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Carnivorous Plants/vft flower producing traps


I have had my vft for about six months. i don't know what type specifically because i bought it at a local supermarket. it sits in a west window, and i water it with distilled water. i feed it tiny bits of chicken one every two weeks or so. it has been doing well so far, but now it has produced to flower stalks. one bloomed and died because it was not pollinated and i did not know you could propagate it that way. the other stalk bloomed, but instead of dying, it has started producing tiny traps of it's own, about three or four. what do i do now? i couldn't find any mention of this happening on other websites. do i leave it and let it grow or cut it and plant it in another pot? thank you for your help.

Hi Tiffany,

What you're observing with your flytrap is something know as vegetative apomixis.  It can happen in many plants, but often occurs in Venus flytraps and some sundews when they've not had adequate dormancy.  It can have some odd effects on the plant.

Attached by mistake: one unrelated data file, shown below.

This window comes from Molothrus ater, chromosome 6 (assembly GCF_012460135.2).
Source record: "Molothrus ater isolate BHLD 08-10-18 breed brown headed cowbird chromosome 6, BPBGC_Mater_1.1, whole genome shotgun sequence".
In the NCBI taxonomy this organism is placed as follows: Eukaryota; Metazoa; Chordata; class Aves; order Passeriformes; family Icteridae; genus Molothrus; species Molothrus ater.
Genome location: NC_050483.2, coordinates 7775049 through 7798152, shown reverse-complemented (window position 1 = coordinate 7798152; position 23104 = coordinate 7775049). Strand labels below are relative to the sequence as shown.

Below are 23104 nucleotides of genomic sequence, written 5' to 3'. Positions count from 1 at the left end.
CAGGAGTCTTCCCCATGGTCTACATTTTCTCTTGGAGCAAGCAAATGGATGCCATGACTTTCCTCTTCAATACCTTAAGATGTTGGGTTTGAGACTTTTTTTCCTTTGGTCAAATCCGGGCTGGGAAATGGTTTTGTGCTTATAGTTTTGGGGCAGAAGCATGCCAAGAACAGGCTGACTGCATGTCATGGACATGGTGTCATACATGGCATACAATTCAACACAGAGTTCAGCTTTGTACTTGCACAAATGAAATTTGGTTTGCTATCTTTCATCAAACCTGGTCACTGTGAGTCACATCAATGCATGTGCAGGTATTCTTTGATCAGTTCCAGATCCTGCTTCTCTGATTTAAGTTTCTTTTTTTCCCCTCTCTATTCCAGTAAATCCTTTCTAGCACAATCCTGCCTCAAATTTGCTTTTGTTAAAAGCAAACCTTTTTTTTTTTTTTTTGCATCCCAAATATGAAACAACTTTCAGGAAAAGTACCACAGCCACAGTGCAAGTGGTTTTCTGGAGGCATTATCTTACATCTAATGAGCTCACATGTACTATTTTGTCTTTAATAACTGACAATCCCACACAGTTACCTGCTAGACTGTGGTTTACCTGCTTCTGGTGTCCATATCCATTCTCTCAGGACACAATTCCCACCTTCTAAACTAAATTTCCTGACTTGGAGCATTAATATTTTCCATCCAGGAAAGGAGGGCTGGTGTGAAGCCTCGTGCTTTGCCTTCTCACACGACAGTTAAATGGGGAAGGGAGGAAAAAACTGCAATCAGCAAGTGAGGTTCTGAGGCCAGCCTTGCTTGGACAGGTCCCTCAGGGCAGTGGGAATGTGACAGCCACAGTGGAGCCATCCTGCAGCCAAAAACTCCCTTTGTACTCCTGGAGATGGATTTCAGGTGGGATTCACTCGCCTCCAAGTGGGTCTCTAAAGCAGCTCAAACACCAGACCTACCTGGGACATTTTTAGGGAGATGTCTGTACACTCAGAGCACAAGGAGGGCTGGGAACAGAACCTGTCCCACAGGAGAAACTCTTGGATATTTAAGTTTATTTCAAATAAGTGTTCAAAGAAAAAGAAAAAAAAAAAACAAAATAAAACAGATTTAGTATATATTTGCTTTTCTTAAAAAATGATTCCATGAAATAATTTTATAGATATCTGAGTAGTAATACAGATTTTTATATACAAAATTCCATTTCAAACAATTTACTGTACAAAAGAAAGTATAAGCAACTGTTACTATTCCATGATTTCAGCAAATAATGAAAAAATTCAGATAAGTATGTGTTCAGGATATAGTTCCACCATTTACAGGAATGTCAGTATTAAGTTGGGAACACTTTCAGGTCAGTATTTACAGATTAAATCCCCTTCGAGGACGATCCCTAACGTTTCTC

What you can do is either leave the plantlet to develop, then remove it and pot it up, or cut the flower stalk off.  It's not uncommon for the mother plant to die when you leave the plantlet to develop, but it doesn't always.  It just depends on your overall growing conditions.

Depending on where you live in Washington, the Venus flytrap will do best long-term as an outdoor container plant.  Even under the best conditions, Venus flytraps tend to live only a year or two indoors due to lack of dormancy, and inadequate light.  If you're in Western Washington, it's definitely best to grow it outdoors, and if you're in Eastern Washington it would benefit from being outdoors during the summer.  The Venus Flytrap is a USDA Zone 8a perennial, similar to many locations in the Pacific Northwest.  Here's a link to more growing information:  You have to take similar precautions that you would with any potted perennial (such as Lavender, lilies etc...) during the winter.  Much more specific, hands-on information can be found in our volume #1 DVD,

One last note.  Be very careful with feeding the plant any kind of meat.  Often you'll get away with doing that a few times, but if the plant isn't able to digest it, you can get a fungal infection that will progress and kill the plant.  It's much better to feed them insects.

Good Growing!

Jeff Dallas
Sarracenia Northwest

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If your carnivorous plant is showing poor growth, discoloration, abnormal leaves or possible infestation, the expert growers at Sarracenia Northwest can help! They have a great depth of experience dealing with diseases, pathogens, and abnormal growth in carnivorous plants.

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